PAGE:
Now, the digging and dividing of perennials, the general autumn cleanup and the planting of spring bulbs are all an act of faith. One carries on before the altar of delayed gratification, until the ground freezes and you can’t do any more other than refill the bird feeder and gaze through the window, waiting for the snow. . . . Meanwhile, it helps to think of yourself as a pear tree or a tulip. You will blossom spectacularly in the spring, but only after the required period of chilling.

~Adrian Higgins in The Washington Post, November 6, 2013

Comments on this entry are closed.

Eileen March 22, 2006, 12:19 pm

Thanks for the snowdrop picture — as my kids were growing up it was one of our very favorite signs that spring was indeed coming!

Betsy March 14, 2006, 5:13 pm

I was relieved to hear from Alice Nelson on the U.P.! We, too, up in North Idaho still have about a foot of snow in our yard and it is snowing again as we speak. But….in the one snow-less spot in my yard I found snowdrops almost blooming! This is my first time having a garden and it it so exciting to see something coming up for the first time! If Judy Miller is reading this, even more north than me…I wonder how much snow you have? -Betsy

Kathy Purdy March 14, 2006, 12:18 pm

Hi, Katie–
Around here burning bush is considered invasive, so I would do a little research before planting. Hydrangeas vary quite a bit in cold hardiness, and so do roses, so more research is required! That’s my approach to gardening–I read, read, read, dream, plan, sketch, and do a little bit of actual new gardening each year. If you buy locally, it’s hard to get the timing wrong, as the plants are sold at nurseries when it’s time to plant them.

Standard advice is to draw up a master plan, put in the expensive hardscaping and slow growing trees first, and gradually add beds and borders. I’m not sure how many people actually work this way. Gardeners are known for their impulse purchases.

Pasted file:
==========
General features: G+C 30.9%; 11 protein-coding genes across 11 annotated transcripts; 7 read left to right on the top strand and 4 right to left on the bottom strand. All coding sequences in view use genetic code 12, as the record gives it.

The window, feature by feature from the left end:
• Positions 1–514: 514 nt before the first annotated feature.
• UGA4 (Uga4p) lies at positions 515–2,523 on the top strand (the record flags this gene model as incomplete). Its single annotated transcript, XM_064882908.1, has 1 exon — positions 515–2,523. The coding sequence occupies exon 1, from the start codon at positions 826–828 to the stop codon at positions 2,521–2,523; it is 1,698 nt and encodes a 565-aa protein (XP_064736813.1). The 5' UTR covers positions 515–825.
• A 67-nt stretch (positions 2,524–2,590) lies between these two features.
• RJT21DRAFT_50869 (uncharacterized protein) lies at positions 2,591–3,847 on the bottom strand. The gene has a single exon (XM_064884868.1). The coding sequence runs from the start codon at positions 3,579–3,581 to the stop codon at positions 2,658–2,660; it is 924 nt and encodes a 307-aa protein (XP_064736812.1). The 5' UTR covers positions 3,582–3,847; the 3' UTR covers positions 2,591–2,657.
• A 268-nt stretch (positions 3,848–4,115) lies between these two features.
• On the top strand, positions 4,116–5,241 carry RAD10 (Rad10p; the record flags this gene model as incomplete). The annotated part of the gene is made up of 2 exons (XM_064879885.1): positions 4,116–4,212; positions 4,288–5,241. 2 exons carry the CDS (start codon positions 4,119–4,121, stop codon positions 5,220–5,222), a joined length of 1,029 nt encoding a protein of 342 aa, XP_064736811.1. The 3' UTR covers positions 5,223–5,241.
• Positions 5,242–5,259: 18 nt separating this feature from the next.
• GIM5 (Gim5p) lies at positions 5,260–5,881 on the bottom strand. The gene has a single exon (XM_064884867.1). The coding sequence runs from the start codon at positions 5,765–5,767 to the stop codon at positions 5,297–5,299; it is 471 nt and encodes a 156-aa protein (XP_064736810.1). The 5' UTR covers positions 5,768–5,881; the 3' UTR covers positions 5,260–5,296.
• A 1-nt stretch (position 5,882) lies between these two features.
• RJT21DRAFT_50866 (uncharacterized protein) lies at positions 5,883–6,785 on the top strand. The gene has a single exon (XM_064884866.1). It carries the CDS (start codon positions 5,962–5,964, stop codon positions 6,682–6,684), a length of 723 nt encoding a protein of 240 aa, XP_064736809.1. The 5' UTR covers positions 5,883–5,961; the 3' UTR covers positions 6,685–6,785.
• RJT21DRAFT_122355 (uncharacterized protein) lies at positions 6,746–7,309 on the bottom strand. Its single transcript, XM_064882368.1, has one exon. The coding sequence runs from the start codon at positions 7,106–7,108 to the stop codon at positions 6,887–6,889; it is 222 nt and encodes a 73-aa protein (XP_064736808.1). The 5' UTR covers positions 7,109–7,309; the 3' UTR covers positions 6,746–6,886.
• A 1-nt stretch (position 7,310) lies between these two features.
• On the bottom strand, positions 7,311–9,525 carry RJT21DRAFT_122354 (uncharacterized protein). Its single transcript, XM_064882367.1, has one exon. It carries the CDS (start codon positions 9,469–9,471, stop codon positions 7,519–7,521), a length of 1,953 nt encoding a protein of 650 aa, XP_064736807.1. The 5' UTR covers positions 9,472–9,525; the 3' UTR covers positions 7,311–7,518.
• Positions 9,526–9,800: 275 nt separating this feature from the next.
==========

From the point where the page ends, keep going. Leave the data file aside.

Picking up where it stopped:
The way to begin is to begin: buy plants you like, stick them in the ground, and see how they do. Make mistakes and learn from them.

Katie March 13, 2006, 2:26 pm

Hi Ms. Purdy!
I am writing from the (seemingly) swampy climate of eastern Iowa, where we got 2 inches of rain dumped on us last night in 1/2 an hour! I am a new homeowner who loves flowers, but seems to kill whatever I touch – I killed an aloe plant! Last fall I ripped out everything that the previous owners had been neglecting for 7 years and shaped it with some brick. So, for this spring, I have a completely bare planting bed to start with, but I’m anxious that I won’t get the timing right! I would love to plant some hydrangeas, burning bushes and rose bushes, and would really like to get a 3 season garden going, but I just feel a little overwhelmed at everything that’s out there!

How does a newbie gardener with no sense of timing begin a 3 season garden?

Thanks for your time!

Alice Nelson March 12, 2006, 4:24 pm

Well, it’s nice to hear that spring is showing up some places! Going to be awhile before we have any “greening of grass” up here in the UP of Michigan. We still have 2-3 feet of snow laying around with huge piles where it has been plowed up. And dirty with all the sand and gravel that is put down on the streets and roads. This won’t last long as another wintry blast is predicted for tonight into the next two days – could be anywhere from 12 to over 20″. My outdoor potting table is still covered, of course. I do have some tomatoes started in the house, and some left over bulbs in pots in the basement.
It is a tradition u here to have a “St.Paddy’s Day storm” and I guess this is it. Well, it may make the mushers (sled dog drivers) in the family happy and the other son who plows snow in the winter. There is a plus side to many things! And we do need the moisture.
So for now our gardening is limited to plans and a garden club meeting tomorrow night -is we don’t get snowed out!